The January 27, 1512 Leyes de Burgos codified the government of the indigenous people of the New World, since the common law of Spain wasn't applied in these recently discovered territories. The scope of the laws were originally restricted to the island of Hispaniola, but were later extended to Puerto Rico and Jamaica. They authorized and legalized the colonial practice of creating encomiendas, where Indians were grouped together to work under colonial masters, limiting the size of these establishments to a minimum of 40 and a maximum of 150 people. The document finally prohibited the use of any form of punishment by the encomenderos, reserving it for officials established in each town for the implementation of the laws. It also ordered that the Indians be catechesized, outlawed bigamy, and required that the huts and cabins of the Indians be built together with those of the Spanish. It respected, in some ways, the traditional authorities, granting chiefs exemptions from ordinary jobs and granting them various Indians as servants. The poor fulfilment of the laws in many cases lead to inummerable protests and claims. In fact, the laws were so often poorly applied that they were seen as simply a legalization of the previous poor situation. This would create momentum for reform, carried out through the Leyes Nuevas ("New Laws") in 1542. Ten years later, Dominican friar Bartolomé de las Casas would publish A Short Account of the Destruction of the Indies, in the midst of the Valladolid Controversy, a debate about the existence or not of souls in Amerindians bodies. Las Casas, bishop of Chiapas, was opposed to Sepúlveda, who claimed Amerindians were "natural slaves"...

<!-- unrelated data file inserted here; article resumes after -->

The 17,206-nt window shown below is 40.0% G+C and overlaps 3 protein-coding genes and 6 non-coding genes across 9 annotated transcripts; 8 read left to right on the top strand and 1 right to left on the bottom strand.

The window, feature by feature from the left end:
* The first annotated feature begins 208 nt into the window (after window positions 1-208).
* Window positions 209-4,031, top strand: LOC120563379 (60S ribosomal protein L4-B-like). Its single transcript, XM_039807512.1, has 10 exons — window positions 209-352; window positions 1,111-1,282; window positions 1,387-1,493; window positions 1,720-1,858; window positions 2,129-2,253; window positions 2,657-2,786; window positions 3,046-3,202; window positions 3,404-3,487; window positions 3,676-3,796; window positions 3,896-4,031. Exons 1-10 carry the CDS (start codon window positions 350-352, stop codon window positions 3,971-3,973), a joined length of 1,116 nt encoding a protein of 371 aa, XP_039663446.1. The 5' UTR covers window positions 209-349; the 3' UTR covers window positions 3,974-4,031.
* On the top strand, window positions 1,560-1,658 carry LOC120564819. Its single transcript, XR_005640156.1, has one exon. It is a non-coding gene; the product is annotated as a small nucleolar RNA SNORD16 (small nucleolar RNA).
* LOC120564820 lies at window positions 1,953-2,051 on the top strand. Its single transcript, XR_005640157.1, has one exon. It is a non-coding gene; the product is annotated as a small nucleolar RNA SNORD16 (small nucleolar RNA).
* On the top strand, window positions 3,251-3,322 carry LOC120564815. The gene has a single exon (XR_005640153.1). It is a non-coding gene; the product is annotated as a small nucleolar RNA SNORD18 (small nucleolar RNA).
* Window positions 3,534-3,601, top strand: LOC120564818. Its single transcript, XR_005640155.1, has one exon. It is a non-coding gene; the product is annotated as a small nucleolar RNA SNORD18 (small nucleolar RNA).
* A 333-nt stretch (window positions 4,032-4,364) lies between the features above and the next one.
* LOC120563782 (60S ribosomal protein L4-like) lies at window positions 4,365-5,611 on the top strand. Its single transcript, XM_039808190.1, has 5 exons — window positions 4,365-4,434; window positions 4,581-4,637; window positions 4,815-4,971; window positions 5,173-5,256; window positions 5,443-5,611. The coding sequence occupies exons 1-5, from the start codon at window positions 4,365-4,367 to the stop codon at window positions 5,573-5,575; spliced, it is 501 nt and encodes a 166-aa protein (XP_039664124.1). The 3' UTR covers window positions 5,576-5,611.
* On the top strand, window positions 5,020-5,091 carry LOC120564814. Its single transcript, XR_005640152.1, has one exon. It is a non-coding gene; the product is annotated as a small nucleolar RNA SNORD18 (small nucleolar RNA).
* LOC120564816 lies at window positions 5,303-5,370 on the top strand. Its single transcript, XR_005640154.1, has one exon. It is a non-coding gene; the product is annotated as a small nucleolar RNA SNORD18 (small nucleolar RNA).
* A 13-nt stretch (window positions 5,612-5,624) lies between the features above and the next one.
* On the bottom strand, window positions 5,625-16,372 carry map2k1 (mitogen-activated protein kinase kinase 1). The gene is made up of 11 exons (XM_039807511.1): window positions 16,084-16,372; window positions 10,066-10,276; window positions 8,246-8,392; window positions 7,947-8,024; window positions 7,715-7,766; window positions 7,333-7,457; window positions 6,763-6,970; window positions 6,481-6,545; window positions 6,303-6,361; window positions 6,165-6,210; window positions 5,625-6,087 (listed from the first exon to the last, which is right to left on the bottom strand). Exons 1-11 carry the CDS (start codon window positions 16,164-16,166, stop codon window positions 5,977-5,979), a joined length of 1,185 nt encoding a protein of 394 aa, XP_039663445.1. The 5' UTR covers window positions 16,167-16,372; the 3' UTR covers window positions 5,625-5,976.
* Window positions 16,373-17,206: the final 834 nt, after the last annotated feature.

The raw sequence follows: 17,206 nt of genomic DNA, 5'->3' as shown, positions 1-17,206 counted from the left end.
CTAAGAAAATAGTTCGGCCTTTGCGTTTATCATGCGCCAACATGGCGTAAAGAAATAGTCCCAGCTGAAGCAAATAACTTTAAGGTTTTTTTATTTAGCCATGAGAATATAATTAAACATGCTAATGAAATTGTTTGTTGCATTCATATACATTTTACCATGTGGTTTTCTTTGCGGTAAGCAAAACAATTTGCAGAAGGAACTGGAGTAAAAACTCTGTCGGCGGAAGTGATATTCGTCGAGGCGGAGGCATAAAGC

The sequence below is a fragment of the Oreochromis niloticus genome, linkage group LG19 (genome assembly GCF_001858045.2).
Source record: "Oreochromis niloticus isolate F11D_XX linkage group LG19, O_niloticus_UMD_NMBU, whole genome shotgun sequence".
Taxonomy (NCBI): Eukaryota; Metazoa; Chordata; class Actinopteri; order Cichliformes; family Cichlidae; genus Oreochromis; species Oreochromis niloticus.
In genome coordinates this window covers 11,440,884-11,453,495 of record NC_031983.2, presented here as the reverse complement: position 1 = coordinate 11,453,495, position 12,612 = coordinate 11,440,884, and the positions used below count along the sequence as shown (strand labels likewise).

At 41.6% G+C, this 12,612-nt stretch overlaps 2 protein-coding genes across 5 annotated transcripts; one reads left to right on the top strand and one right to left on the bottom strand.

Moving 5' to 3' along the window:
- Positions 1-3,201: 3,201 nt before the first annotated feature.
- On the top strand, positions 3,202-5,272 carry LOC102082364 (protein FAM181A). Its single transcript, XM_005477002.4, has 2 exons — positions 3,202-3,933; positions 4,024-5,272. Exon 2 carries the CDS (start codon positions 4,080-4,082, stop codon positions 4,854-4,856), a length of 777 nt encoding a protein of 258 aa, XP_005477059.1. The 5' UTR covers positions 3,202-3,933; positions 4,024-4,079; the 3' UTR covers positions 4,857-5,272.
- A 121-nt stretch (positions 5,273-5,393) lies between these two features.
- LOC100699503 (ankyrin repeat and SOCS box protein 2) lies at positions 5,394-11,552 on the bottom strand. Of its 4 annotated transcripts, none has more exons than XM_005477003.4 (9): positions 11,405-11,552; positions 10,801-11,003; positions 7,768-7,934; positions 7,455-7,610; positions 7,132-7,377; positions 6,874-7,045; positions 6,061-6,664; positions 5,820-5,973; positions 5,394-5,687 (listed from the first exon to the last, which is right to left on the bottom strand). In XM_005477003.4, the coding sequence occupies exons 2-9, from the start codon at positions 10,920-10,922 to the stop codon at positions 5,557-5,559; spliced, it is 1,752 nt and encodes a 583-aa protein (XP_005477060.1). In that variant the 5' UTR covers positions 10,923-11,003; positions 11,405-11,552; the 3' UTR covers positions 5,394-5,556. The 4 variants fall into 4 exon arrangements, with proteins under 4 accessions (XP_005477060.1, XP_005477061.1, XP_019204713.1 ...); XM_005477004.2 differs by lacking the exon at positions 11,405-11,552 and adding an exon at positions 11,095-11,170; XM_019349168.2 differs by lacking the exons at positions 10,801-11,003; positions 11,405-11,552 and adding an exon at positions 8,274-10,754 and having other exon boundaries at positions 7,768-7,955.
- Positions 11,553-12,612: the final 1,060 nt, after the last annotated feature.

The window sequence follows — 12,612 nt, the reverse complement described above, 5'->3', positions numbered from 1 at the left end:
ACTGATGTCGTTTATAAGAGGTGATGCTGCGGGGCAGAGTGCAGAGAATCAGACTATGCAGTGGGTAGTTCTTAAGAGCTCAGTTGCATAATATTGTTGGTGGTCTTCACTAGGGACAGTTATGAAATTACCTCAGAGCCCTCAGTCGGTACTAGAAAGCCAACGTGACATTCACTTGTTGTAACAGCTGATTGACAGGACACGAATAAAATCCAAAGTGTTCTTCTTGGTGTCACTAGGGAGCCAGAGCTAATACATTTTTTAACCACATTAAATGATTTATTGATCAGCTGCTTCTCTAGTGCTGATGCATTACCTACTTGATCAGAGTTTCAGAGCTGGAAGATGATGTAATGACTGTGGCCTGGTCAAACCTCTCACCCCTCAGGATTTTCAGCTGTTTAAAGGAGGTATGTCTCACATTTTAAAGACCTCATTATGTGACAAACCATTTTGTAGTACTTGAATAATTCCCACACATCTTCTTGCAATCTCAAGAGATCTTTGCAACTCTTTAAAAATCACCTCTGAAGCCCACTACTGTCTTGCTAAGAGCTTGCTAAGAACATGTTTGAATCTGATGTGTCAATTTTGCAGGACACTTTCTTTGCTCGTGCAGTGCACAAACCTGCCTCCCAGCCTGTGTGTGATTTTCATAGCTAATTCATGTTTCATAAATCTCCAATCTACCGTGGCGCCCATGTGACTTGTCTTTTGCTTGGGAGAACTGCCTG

Role of companies in early colonialism 
From its very outset, Western colonialism was operated as a joint public-private venture. Columbus' voyages to the Americas were partially funded by Italian investors, but whereas the Spanish state maintained a tight reign on trade with its colonies (by law, the colonies could only trade with one designated port in the mother country and treasure was brought back in special convoys), the English, French and Dutch granted what were effectively trade monopolies to joint-stock companies such as the East India Companies and the Hudson's Bay Company.
European colonies in India during the first wave of colonization 
In 1498, the Portuguese arrived in Goa. Rivalry among reigning European powers saw the entry of the Dutch, British, French, Danish among others. The fractured debilitated kingdoms of India were gradually taken over by the Europeans and indirectly controlled by puppet rulers. In 1600, Queen Elizabeth I accorded a charter, forming the East India Company to trade with India and eastern Asia. The British landed in India in Surat in 1624. By the 19th century, they had assumed direct and indirect control over most of India.
Destruction of the Amerindian population